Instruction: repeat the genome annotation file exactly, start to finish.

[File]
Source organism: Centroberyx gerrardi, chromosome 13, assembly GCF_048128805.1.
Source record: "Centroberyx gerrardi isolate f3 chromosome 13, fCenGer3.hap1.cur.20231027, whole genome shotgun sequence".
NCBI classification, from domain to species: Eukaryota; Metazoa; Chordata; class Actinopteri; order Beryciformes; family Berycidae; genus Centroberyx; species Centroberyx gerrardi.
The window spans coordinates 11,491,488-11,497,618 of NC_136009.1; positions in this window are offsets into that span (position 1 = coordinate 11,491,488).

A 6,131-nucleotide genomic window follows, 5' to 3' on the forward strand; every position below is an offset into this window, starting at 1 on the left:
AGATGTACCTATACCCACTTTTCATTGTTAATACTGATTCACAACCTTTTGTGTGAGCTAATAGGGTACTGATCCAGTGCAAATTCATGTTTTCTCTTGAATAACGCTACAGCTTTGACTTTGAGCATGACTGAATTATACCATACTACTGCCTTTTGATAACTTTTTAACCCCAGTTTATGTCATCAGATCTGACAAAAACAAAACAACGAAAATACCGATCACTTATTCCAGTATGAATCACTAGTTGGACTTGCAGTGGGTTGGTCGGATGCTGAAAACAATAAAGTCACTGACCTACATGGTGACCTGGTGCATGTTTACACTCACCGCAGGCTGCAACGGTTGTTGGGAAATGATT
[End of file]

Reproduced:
Source organism: Centroberyx gerrardi, chromosome 13, assembly GCF_048128805.1.
Source record: "Centroberyx gerrardi isolate f3 chromosome 13, fCenGer3.hap1.cur.20231027, whole genome shotgun sequence".
NCBI classification, from domain to species: Eukaryota; Metazoa; Chordata; class Actinopteri; order Beryciformes; family Berycidae; genus Centroberyx; species Centroberyx gerrardi.
The window spans coordinates 11,491,488-11,497,618 of NC_136009.1; positions in this window are offsets into that span (position 1 = coordinate 11,491,488).

A 6,131-nucleotide genomic window follows, 5' to 3' on the forward strand; every position below is an offset into this window, starting at 1 on the left:
AGATGTACCTATACCCACTTTTCATTGTTAATACTGATTCACAACCTTTTGTGTGAGCTAATAGGGTACTGATCCAGTGCAAATTCATGTTTTCTCTTGAATAACGCTACAGCTTTGACTTTGAGCATGACTGAATTATACCATACTACTGCCTTTTGATAACTTTTTAACCCCAGTTTATGTCATCAGATCTGACAAAAACAAAACAACGAAAATACCGATCACTTATTCCAGTATGAATCACTAGTTGGACTTGCAGTGGGTTGGTCGGATGCTGAAAACAATAAAGTCACTGACCTACATGGTGACCTGGTGCATGTTTACACTCACCGCAGGCTGCAACGGTTGTTGGGAAATGATT